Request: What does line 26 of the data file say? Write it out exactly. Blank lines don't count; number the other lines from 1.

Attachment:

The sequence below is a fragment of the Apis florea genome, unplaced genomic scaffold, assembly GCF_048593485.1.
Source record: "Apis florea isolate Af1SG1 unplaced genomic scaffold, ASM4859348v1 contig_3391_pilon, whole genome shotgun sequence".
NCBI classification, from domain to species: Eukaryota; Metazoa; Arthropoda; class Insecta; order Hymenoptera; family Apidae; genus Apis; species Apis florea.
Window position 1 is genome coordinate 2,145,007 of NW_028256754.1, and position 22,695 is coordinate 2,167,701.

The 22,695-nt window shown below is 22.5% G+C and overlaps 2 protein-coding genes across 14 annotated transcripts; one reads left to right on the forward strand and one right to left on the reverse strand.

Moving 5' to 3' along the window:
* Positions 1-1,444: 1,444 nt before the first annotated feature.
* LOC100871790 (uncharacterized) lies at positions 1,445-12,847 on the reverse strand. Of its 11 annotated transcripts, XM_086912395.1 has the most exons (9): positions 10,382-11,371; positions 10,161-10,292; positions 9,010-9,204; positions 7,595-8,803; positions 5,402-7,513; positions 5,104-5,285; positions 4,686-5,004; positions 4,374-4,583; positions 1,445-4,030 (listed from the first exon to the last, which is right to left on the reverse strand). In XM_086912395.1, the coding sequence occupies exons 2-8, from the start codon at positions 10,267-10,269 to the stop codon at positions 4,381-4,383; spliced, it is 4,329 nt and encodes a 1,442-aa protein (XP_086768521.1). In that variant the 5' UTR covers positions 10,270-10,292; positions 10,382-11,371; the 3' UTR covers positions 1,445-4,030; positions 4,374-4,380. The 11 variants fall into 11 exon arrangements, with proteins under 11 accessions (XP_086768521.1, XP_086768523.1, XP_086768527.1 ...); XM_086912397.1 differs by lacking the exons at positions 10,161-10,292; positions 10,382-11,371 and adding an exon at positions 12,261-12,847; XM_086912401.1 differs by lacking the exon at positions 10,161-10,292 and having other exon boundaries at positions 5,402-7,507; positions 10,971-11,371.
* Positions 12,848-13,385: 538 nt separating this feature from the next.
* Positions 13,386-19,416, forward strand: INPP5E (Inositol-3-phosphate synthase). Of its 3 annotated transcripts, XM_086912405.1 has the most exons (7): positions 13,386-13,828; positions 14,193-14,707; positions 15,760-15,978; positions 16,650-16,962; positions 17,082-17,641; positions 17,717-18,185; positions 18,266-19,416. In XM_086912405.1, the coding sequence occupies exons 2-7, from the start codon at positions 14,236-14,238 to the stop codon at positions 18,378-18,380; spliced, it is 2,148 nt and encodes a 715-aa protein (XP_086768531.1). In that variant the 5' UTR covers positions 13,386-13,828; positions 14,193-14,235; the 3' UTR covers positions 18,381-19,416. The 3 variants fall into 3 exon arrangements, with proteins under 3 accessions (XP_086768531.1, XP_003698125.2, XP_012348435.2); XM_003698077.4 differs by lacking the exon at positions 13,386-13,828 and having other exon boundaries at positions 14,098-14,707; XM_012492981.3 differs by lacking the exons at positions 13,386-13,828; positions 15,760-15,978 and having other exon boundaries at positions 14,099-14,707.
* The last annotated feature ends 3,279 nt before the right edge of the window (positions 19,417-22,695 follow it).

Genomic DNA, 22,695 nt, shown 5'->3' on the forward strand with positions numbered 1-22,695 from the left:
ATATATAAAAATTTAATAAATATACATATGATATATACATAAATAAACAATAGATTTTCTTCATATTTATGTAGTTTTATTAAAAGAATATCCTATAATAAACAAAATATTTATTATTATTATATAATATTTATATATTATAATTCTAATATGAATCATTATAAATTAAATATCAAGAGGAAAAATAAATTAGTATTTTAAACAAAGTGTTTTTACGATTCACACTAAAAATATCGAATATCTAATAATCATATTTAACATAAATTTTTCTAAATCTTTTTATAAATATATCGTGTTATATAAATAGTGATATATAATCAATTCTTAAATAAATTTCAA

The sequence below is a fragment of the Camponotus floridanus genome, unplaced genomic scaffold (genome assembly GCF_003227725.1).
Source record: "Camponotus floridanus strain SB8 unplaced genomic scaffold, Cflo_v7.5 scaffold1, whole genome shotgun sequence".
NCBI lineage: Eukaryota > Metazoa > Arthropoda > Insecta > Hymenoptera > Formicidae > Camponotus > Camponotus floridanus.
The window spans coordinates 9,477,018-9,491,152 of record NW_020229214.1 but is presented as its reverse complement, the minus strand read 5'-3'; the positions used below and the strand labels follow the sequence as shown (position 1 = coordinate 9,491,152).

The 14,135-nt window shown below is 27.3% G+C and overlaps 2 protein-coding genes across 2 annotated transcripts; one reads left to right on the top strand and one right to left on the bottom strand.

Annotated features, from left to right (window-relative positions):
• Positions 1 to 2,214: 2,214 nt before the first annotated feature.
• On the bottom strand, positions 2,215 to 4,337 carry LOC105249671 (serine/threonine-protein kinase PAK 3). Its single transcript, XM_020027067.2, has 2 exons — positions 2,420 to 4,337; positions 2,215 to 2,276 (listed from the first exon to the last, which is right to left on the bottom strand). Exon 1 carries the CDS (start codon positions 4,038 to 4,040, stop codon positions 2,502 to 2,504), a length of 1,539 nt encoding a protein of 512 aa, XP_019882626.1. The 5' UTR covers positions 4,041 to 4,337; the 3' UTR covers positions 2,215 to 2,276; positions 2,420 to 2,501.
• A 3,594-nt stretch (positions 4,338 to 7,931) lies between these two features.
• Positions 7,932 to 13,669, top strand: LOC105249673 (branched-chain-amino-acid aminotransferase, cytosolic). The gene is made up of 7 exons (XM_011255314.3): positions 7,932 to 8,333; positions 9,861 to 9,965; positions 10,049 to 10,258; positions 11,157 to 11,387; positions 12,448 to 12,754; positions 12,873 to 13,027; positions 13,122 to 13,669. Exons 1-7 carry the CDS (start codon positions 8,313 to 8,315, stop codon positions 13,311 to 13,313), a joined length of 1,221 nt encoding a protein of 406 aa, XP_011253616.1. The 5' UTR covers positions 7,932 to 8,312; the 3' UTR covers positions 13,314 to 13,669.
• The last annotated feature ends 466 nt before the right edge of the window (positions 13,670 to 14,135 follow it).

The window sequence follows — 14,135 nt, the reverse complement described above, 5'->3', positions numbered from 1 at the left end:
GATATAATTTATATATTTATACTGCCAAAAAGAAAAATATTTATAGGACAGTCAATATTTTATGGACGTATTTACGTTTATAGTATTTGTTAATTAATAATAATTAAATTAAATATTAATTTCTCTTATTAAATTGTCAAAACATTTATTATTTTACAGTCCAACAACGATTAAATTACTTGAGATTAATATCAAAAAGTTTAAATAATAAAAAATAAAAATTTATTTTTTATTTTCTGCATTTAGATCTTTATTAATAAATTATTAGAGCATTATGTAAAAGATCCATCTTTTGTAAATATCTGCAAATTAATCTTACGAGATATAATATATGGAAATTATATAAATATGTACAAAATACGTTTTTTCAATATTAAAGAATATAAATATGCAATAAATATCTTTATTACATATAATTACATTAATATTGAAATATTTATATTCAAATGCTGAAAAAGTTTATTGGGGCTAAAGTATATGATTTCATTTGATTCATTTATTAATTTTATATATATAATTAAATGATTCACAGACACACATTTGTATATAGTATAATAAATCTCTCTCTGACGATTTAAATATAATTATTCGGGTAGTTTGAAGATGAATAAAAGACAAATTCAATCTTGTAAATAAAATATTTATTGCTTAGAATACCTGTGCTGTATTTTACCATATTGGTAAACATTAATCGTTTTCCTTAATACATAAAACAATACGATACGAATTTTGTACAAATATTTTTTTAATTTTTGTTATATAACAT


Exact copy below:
GATATAATTTATATATTTATACTGCCAAAAAGAAAAATATTTATAGGACAGTCAATATTTTATGGACGTATTTACGTTTATAGTATTTGTTAATTAATAATAATTAAATTAAATATTAATTTCTCTTATTAAATTGTCAAAACATTTATTATTTTACAGTCCAACAACGATTAAATTACTTGAGATTAATATCAAAAAGTTTAAATAATAAAAAATAAAAATTTATTTTTTATTTTCTGCATTTAGATCTTTATTAATAAATTATTAGAGCATTATGTAAAAGATCCATCTTTTGTAAATATCTGCAAATTAATCTTACGAGATATAATATATGGAAATTATATAAATATGTACAAAATACGTTTTTTCAATATTAAAGAATATAAATATGCAATAAATATCTTTATTACATATAATTACATTAATATTGAAATATTTATATTCAAATGCTGAAAAAGTTTATTGGGGCTAAAGTATATGATTTCATTTGATTCATTTATTAATTTTATATATATAATTAAATGATTCACAGACACACATTTGTATATAGTATAATAAATCTCTCTCTGACGATTTAAATATAATTATTCGGGTAGTTTGAAGATGAATAAAAGACAAATTCAATCTTGTAAATAAAATATTTATTGCTTAGAATACCTGTGCTGTATTTTACCATATTGGTAAACATTAATCGTTTTCCTTAATACATAAAACAATACGATACGAATTTTGTACAAATATTTTTTTAATTTTTGTTATATAACAT